The Paleolithic or Palaeolithic (Greek παλαιός paleos=old and λίθος lithos=stone or the 'Old Stone Age') was the first period in the development of human technology of the Stone Age. It began with the introduction of the first stone tools by hominids such as Homo habilis (around 2,000,000 years ago) and lasted until the introduction of agriculture. It ended with the Mesolithic, or in areas with an early neolithisation, the Epipaleolithic.
In general, late paleolithics were hunter/scavengers and food gatherers. Important specifics of behavior to note are that they used aetiological myths (causal myths) to explain things. They seem to have organized around (more or less temporary) natural leaders (and followers) rather than establishing a more permanent 'government.' There was approximate parity between the sexes and their societies were homogeneous. Men hunted, and women gathered and cared for the young, but beyond that tasks were pretty much shared. They had significant knowledge about plants and herbs. Hence, their diet was rich in 'healthful' foods. We can tell this from coprolites.
Their technological skills are demonstrated by artifacts made from chipped stone and flint, and the use of wood, clay, and animal parts. Their tools kit was extensive: knives, axes, scrapers, hammers, awls, needles,spears, harpoons, clubs, shields, armor, blowguns, and bows and arrows.
They also made kayaks, snowhouses and outrigger canoes and knew poisons such as hydrocyanic acid, curare, snake venoms, hemlock, and alkaloids. They also used all the means which we use to preserve food: freezing, drying, sealing (in clay or bees wax).
Religion was epitropaic; specifically, it involved sympathetic magic. Toward the end of the Paleolithic in Europe (35,000 B.C.), art was invented. Paleolithics painted and sculpted. The level of skill in painting and sculpting animals is remarkably high. The function of art appears to be to ensure success in hunting and in the fertility of crops and women.
The Paleolithic is usually divided into three subdivisions:
- Lower Paleolithic (2,500,000 BCE - 120,000 BCE, approx.): This was the time of the hand axe-industries. Prevalent hominid species of the Lower Paleolithic were H. habilis and Homo erectus.
- Middle Paleolithic (300,000 BCE - 30,000 BCE, approx.): Flake tools were made by the prepared-core technique. This is when the Neanderthals lived.
- Upper Paleolithic (30,000 BCE - 10,000 BCE, approx.): The technological changes of the transition from Middle to Upper Paleolithic have led some to speculate that human language first fully developed at this time. This culture seems to be primarily associated with the Cro-Magnon, or modern man.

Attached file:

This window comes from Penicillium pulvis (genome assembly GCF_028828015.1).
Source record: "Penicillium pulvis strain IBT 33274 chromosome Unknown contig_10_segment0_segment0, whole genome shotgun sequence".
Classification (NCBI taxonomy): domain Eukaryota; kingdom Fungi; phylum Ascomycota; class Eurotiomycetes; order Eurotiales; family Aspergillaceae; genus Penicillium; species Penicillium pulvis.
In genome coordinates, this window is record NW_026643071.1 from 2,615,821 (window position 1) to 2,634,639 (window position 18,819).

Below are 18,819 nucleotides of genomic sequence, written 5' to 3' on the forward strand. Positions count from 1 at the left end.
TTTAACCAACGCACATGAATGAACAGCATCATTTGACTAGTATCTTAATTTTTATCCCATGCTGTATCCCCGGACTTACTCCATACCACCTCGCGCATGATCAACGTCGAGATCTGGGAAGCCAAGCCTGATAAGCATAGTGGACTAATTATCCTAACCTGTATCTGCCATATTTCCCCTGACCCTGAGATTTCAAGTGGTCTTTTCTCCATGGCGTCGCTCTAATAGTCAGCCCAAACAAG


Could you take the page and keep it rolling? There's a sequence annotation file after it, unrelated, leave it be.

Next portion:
An mtDNA analysis in ancient Basque populations: implications for haplogroup V as a marker for a major paleolithic expansion from southwestern europe
Am J Hum Genet. 1999 Jul;65(1):199-207.
Izagirre N, de la Rua C.
- mtDNA sequence variation was studied in 121 dental samples from four Basque prehistoric sites, by high-resolution RFLP analysis. The results of this study are corroborated by (1) parallel analysis of 92 bone samples, (2) the use of controls during extraction and amplification, and (3) typing by both positive and negative restriction of the linked sites that characterize each haplogroup. The absence of haplogroup V in the prehistoric samples analyzed conflicts with the hypothesis proposed by Torroni et al., in which haplogroup V is considered as an mtDNA marker for a major Paleolithic population expansion from southwestern Europe, occurring approximately 10,000-15,000 years before the present (YBP). Our samples from the Basque Country provide a valuable tool for checking the previous hypothesis, which is based on genetic data from present-day populations. In light of the available data, the most realistic scenario to explain the origin and distribution of haplogroup V suggests that the mutation defining that haplogroup (4577 NlaIII) appeared at a time when the effective population size was small enough to allow genetic drift to act-and that such drift is responsible for the heterogeneity observed in Basques, with regard to the frequency of haplogroup V (0%-20%). This is compatible with the attributed date for the origin of that mutation (10,000-15, 000 YBP), because during the postglacial period (the Mesolithic, approximately 11,000 YBP) there was a major demographic change in the Basque Country, which minimized the effect of genetic drift. This interpretation does not rely on migratory movements to explain the distribution of haplogroup V in present-day Indo-European populations.